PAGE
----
In ADO.NET, various objects are used to retrieve and modify information in a database. In the following example, we will use the Data Source Configuration Wizard to establish a connection to a Microsoft Access database. As said, ADO.NET manages the connection to this database as it would manage a connection to any other database no matter what type of database or other data source you want to connect to. The single most important part of this first step is to understand that establishing a connection actually specifies information about the database and creates something for other controls and components to bind to. Thus a connection involves the process of locating the database by using either a file system or a network protocol to begin to speak with the Access database. This begins data binding data to user interface controls. Next, the Data Sources Configuration Wizard creates a DataSet object, which is a representation of one or more tables you work with in your program. Note that you do not manipulate the actual data from the permanent Access file, but you manipulate a copy of the data -- you are working with an in-memory copy of the data. When you make changes, such as adding records (rows), deleting records, or modifying them, you are working with an in-memory copy of that data. After the changes have been made, they are copied to the permanent database. In ADO.NET terminology, a DataAdapter is the object that makes the connection to the database to fill the DataSet.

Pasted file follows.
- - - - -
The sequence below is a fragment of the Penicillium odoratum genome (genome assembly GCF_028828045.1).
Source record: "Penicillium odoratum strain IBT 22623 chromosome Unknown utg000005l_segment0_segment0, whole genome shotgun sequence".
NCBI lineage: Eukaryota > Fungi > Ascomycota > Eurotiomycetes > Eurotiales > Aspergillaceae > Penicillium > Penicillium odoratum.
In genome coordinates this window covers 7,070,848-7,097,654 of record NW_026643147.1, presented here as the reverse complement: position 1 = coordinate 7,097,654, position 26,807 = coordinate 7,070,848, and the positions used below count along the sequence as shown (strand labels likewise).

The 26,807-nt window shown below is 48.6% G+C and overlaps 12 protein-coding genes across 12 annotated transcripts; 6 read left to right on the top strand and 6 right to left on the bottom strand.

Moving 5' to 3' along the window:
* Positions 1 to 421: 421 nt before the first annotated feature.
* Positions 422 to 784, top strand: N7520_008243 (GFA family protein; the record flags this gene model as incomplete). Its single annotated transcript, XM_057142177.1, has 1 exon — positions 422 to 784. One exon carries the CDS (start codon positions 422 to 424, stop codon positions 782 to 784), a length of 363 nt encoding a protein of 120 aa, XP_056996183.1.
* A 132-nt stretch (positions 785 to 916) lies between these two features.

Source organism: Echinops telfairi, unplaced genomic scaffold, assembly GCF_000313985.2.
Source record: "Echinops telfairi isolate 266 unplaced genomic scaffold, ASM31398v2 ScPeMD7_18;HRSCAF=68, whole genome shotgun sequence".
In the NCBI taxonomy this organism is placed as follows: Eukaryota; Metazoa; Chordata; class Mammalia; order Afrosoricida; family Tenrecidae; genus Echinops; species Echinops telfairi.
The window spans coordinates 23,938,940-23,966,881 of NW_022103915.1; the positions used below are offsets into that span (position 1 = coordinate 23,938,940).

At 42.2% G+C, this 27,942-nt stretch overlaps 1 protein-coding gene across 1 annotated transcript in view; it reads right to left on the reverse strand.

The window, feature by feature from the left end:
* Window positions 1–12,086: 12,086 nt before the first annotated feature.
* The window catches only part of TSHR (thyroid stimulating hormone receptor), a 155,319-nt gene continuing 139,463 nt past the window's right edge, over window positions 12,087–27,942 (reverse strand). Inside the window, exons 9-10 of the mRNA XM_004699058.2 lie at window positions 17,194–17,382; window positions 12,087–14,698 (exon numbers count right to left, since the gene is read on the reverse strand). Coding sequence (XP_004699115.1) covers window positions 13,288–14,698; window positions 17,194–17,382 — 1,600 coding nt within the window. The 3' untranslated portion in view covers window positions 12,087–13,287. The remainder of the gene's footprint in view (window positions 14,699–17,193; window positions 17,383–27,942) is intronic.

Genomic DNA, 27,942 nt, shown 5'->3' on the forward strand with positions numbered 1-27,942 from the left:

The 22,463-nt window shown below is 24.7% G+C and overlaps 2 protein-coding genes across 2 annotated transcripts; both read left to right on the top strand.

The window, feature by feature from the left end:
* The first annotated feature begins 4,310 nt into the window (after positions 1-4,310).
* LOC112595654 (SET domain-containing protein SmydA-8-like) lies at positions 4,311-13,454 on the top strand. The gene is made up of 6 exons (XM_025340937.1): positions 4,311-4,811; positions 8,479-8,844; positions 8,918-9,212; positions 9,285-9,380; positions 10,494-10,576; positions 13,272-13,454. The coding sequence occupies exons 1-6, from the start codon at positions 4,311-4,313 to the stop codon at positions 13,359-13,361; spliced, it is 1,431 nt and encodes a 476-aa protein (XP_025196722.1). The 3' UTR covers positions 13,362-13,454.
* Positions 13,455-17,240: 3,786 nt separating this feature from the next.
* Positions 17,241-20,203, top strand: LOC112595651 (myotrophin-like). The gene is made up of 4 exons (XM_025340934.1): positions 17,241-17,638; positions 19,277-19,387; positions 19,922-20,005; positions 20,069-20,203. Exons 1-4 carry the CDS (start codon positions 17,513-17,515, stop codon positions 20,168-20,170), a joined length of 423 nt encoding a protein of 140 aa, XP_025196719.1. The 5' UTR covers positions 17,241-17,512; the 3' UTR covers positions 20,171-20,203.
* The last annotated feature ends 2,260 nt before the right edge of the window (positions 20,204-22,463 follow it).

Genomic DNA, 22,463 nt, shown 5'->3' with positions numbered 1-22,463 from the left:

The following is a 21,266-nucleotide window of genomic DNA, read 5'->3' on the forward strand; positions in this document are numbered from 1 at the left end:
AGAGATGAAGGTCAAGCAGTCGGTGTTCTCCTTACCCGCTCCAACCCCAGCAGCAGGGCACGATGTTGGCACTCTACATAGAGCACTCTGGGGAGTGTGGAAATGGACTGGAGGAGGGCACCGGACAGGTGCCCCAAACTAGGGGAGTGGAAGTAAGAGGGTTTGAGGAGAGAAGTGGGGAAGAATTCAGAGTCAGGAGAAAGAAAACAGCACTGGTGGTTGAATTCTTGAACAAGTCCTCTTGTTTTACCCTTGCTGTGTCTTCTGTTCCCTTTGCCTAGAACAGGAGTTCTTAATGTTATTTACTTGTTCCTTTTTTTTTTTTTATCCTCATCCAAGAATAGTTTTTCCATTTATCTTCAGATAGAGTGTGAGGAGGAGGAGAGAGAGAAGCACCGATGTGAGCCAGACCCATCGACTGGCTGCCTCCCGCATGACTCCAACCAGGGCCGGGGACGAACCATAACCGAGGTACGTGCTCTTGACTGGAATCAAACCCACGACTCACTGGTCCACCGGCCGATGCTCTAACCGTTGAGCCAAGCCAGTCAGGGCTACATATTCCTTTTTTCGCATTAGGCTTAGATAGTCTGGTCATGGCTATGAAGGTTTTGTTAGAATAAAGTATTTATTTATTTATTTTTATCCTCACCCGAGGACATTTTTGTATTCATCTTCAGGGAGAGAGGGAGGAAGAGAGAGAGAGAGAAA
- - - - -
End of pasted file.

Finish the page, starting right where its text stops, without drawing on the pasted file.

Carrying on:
Afterwards, it connects back to the database to update the data there based on the modifications performed while the DataSet held the data. This means that the DataSet has no knowledge of the source of the data, as the managed data provider has the specific information. The role of the managed provider is to connect, fill, and persist the DataSet to and from the database. Below are the managed providers:

.NET Framework Data Providers

  • System.Data.OleDb
  • System.Data.SqlClient
  • System.Data.Odbc
  • System.Data.Oracle

These data providers that derive from the System.Data (ADO.NET) namespace provide four basic objects:

  • Connections
  • Commands
  • DataReaders
  • DataSets
  • DataAdapters

Next, the wizard displays a screen that helps you establish a connection to your Access database by building a statement called a connection string. The connection string contains the information that Visual Studio needs to open and extract information from a database file. Note that as long as the connection is open, your application is able to speak with the database. We choose the Microsoft Access database file from the data sources collection and we choose the .NET Framework Data Provider for OLE DB from the data provider choices. When doing this, you will have to pull the Access file that you have downloaded from the directory that you extracted the project files to. After we test the connection to succeed, we click OK to close the Add Connection dialog box. We save the default connection string and are now prompted to select the subset of database objects we ant to use for this particular project.